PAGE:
Lars Eller’s four year, $14 million deal has been somewhat of a controversial
one among the fan base. While some love the deal, there are quite a few
who believe the team overpaid both in terms and in dollars for a player who has
been consistently inconsistent to this point in his career. Which way are
our writers leaning; good deal, or bad deal?
Matt Dilworth: Without knowing which Lars Eller is going to
show up, it’s difficult for me to predict if Marc Bergevin did the right thing
by signing him for four years. If the Eller we saw in last year’s playoffs hits
the ice, then it’s a great move by the GM. But if it’s the Eller that went
scoreless and ineffective for massive stretches of time during the regular
season, then Montreal fans may have acquired their new scapegoat before too
long. It seems like a bit of an unnecessary risk to sign Eller based on his
potential; a one-year deal might have evaluated Eller’s real value, and
negotiations could have gone from there. Nevertheless, I’m a fan of Eller’s, so
I hope that this security will motivate him to take the next step. At the very
least, the cap hit is very manageable, and the contract shouldn’t affect
Montreal’s cap situation too significantly.
Brian La Rose: As much as people don’t think of Marc Bergevin
as a risk-taker, some of his contract extensions over the last several months
would suggest otherwise. Alexei Emelin got a four year, big money deal
with question marks and Lars Eller has now received one as well. Clearly,
there’s an expectation that Eller can be more consistent and when you consider
what his salary will be in the back two years of the contract, they’re of the
belief that he can be more of a contributor offensively. (A random side
note, his big money kicks in at the same time that Tomas Plekanec’s contract is
set to expire. Food for thought, perhaps?) If he struggles
offensively though, that contract may be hard to trade in years three and four.
As for the cap hit of the deal, it’s not crazy. The market now is that
top end third line centres are going to get in the high two/low three million
range and with the cap projected to rise in future years, $3.5 million will
likely be the going rate. I don’t think he has future 50-point seasons in
him and I can’t see this being a major bargain down the road but it’s a
reasonable deal overall.
Alex Létourneau: Call me cheap, since I think I’ve disliked the
money thrown at a slew of signings in the last year, but I’m not too thrilled
with $14 million over four years to a player no one can rightly say is a
consistent NHL player. Yeah, I watched the playoffs, but I also watched the
season leading up to it. Lars Eller played so well to start the season that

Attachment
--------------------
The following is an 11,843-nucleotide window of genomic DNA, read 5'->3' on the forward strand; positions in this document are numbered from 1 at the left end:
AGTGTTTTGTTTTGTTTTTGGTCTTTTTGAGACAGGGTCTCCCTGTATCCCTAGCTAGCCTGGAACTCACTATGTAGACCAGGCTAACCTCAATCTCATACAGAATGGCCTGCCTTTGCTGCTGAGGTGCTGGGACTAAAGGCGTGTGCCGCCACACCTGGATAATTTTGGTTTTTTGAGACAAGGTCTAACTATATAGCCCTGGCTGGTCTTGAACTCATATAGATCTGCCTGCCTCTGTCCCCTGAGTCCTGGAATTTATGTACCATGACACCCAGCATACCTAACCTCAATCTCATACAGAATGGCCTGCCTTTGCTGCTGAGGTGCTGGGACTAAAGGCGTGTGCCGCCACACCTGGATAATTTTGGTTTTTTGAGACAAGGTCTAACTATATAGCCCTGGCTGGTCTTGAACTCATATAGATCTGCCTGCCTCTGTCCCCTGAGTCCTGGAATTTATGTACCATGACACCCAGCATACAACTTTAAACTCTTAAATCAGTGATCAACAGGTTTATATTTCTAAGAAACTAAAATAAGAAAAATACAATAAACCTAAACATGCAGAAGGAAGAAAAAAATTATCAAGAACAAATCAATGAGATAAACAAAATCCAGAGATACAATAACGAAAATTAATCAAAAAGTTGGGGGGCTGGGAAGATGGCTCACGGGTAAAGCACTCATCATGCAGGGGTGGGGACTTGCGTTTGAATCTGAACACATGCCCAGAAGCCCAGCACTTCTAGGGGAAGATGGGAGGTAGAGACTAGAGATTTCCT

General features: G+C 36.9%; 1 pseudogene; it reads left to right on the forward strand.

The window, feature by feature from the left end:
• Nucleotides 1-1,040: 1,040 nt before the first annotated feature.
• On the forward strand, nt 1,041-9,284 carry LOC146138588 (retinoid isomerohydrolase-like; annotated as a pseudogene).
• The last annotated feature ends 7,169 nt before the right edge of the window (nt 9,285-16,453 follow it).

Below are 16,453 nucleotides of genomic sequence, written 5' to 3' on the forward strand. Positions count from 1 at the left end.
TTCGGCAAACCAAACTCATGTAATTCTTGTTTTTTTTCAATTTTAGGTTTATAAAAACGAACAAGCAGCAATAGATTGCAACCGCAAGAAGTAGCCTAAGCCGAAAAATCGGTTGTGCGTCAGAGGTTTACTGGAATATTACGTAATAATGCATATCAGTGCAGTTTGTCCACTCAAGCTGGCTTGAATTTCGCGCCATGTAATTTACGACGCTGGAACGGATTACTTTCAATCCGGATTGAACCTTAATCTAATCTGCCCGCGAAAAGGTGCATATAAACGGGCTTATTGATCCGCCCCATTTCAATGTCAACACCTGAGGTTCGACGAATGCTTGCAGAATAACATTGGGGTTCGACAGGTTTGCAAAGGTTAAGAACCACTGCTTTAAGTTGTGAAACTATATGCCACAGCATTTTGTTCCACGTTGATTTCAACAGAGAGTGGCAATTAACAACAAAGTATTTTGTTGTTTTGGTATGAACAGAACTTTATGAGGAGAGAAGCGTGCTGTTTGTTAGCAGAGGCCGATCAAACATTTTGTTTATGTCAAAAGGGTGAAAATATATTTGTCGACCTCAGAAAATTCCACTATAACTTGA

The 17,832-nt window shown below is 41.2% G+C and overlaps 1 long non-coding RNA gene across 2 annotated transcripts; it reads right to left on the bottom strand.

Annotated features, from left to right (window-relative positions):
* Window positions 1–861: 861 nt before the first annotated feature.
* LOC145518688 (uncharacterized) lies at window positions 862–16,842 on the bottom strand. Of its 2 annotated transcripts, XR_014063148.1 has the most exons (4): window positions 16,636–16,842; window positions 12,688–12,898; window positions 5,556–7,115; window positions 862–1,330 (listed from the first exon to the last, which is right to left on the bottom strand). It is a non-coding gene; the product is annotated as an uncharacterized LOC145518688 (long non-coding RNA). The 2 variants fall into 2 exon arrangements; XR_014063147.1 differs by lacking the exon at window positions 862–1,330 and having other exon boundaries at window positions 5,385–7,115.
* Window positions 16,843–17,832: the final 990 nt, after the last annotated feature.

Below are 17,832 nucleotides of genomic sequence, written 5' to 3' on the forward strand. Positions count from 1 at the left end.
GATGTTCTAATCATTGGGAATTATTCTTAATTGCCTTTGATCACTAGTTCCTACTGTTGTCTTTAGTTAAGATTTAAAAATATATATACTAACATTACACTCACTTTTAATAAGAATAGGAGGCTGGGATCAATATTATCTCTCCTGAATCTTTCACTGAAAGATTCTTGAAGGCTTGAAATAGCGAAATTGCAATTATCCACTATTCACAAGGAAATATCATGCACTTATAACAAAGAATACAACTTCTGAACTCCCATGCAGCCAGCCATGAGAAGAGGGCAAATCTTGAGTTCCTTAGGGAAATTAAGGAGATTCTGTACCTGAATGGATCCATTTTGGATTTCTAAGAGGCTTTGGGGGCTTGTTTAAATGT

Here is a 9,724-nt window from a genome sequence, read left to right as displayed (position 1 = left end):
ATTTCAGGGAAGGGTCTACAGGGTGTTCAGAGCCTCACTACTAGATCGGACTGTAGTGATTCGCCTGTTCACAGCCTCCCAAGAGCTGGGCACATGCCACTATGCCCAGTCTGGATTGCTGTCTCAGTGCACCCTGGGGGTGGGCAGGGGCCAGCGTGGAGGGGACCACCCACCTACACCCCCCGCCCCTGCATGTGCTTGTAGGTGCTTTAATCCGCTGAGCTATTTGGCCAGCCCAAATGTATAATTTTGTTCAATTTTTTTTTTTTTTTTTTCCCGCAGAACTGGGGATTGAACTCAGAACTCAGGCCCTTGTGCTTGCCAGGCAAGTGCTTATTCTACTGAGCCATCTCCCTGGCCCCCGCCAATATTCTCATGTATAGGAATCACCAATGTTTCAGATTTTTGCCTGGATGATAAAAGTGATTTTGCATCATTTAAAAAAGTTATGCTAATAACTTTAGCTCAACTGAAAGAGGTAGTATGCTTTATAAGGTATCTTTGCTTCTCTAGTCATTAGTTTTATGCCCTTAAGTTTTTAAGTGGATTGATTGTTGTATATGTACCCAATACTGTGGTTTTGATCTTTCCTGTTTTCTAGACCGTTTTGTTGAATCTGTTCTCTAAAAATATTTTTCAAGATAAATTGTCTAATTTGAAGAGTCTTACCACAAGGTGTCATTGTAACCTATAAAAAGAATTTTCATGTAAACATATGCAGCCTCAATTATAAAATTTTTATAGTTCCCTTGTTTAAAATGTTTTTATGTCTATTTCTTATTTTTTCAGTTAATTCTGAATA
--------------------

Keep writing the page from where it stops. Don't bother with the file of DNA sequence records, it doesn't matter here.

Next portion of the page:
I was sure Tomas Plekanec would be traded at some point. But I was deceived.
There’s a lot of potential with Eller, but after a while, potential gets stale.
He’s a big body with hockey smarts, a good two-way game and finesse, but we’ve
only seen flashes of it to date.
Furthermore, I’m not sure how accurate the reports were of Marc Bergevin
offering in the $1.65 million area compared to Eller’s demands of slightly over
$3 million for the upcoming season, but it seems to me Bergevin blew it. In my
eyes, the chips were heavily in Bergevin’s corner, despite a truly impressive
playoff run. While the contract is more back-loaded, I’ve never been crazy on
paying for what might be, especially after four seasons of regurgitating the
same dialogue regarding Eller. Anyway, it is what it is. I’m glad he’s here for
the next four seasons and hopefully in a year or two I’ll be writing about what
a steal this contract was for the Canadiens.
Matt Macaskill: I absolutely love the Eller deal. While
Bergevin could have pushed for a shorter, potentially cheaper contract, he signs
a key member of the team’s core for decent term. While Lars Eller doesn’t put up
the same offensive numbers as David Desharnais, who makes the same dough, he
does possess a strong two-way game that takes pressure off of Tomas Plekanec.
Eller was one of the keys to Montreal’s success during the playoffs. If he can
match his consistency in the playoffs and during the lockout-shortened 2012-2013
season when he put up 30 points in 56 games, this deal will prove to be a steal.
Bergevin clearly has a lot of faith in Eller’s ability to rebound from a
mediocre 26-point regular season. It’s possible the GM is even hoping Eller will
rekindle his playoff chemistry with almost-sniper Rene Bourque in order to raise
the latter’s trade value, but I wouldn’t bank on it.